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Future-proof your supply chain with sustainable innovation

Sponsored: Discover innovative strategies to reduce supply chain-related emissions and build a more sustainable and resilient energy future.

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Image courtesy of Prologis.

This article is sponsored by Prologis.

In the coming decades as the world electrifies to decarbonize, global energy demand will surge. Businesses must manage today’s pressures on their operations — such as geopolitical tension and labor disruptions — while investing in future-focused solutions such as renewable energy, electric vehicles and automation alongside artificial intelligence. To find the balance, leaders want to know what they can do to improve their efficiency today while planning for a sustainable tomorrow. 

As the global leader in logistics real estate with 1.2 billion square feet under management, we are uniquely positioned to help address supply chain decarbonization. Committed to net-zero emissions by 2030 in operations and by 2040 across our value chain, we've set concrete interim goals, including deploying 1 gigawatt of solar by 2025. In collaboration with our customers, we have an immense opportunity to innovate and decarbonize operations across the supply chain.

Here is how Prologis approaches sustainable logistics — from building conception to the sustainable movement of goods — and how your organization can future-proof its supply chain and drive lasting, sustainable impact.

Building low-carbon structures from the start

To support the goal of reducing emissions from the built environment — which includes all types of residential and commercial buildings — business owners need to optimize operational efficiency and build using low-carbon solutions. 

Our global construction innovation team is evaluating over 140 construction technologies to reduce our embodied carbon footprint. Plant-based materials — such as mass timber, wood fiberboard insulation and chemically augmented wood — present promising opportunities as they meaningfully reduce carbon emissions and are increasingly feasible economically. Circular products that incorporate post-consumer recycled materials — such as plastic roof membranes or supplementary cementitious materials in concrete — also provide opportunities to lower embodied carbon.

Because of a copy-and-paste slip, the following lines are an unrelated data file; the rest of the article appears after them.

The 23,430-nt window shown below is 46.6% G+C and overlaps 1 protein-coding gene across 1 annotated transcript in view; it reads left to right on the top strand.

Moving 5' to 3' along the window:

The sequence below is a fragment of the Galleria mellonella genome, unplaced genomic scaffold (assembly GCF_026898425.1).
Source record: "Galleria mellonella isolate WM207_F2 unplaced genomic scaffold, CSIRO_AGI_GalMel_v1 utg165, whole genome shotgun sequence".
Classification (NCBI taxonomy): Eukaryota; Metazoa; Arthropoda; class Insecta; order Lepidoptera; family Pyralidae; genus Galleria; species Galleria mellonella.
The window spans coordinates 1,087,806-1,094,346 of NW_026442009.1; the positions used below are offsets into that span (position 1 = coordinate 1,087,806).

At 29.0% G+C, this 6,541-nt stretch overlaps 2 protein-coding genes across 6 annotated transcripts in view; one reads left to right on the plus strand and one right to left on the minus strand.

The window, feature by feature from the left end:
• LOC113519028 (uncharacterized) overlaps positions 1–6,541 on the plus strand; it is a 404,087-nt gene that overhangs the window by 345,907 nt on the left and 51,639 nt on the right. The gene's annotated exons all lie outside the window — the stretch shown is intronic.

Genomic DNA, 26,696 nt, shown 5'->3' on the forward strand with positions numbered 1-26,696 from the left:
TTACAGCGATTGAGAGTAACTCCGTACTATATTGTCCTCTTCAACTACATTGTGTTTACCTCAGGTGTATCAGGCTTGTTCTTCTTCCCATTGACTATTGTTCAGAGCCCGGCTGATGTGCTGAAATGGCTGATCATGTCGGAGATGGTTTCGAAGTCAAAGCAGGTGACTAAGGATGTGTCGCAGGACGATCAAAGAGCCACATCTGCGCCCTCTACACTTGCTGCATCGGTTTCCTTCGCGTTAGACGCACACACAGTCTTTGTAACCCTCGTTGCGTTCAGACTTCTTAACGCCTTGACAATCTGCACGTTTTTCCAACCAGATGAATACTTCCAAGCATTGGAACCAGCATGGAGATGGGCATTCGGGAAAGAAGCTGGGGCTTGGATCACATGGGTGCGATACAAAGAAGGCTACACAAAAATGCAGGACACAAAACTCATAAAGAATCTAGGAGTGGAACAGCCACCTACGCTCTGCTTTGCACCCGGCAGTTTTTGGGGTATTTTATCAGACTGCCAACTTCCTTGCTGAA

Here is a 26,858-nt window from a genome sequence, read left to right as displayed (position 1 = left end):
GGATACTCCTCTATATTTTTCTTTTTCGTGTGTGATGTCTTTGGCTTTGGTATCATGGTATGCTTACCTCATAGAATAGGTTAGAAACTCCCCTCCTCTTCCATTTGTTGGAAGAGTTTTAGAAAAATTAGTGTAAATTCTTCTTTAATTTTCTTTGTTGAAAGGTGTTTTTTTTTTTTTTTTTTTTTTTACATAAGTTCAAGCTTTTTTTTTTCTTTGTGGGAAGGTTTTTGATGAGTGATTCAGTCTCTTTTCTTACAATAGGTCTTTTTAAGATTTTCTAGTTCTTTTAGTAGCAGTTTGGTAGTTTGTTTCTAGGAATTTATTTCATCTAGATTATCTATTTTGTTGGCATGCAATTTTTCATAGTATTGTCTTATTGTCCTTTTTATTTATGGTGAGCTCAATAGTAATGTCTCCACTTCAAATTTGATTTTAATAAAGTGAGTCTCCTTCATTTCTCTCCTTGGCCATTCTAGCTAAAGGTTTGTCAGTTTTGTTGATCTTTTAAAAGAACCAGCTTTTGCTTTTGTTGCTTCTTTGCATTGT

With about 8 percent of global carbon emissions coming from cement alone, cement alternatives represent a big opportunity. Presently, cement requires significant energy to produce it and carbon dioxide is a biproduct of the chemical process to make it. As novel concrete mixtures mature, we aim to replace our use of traditional cement in concrete mixes with low carbon solutions. A change like this could achieve up to a 90 percent reduction in the carbon intensity of cement and concrete when production is powered with clean energy.

As the list of sustainable building practices and products continues to grow, adopting new innovations and deploying artificial intelligence is key for real change. With a global footprint and an expansive partner network, our intention is to test, validate and grow these solutions at scale.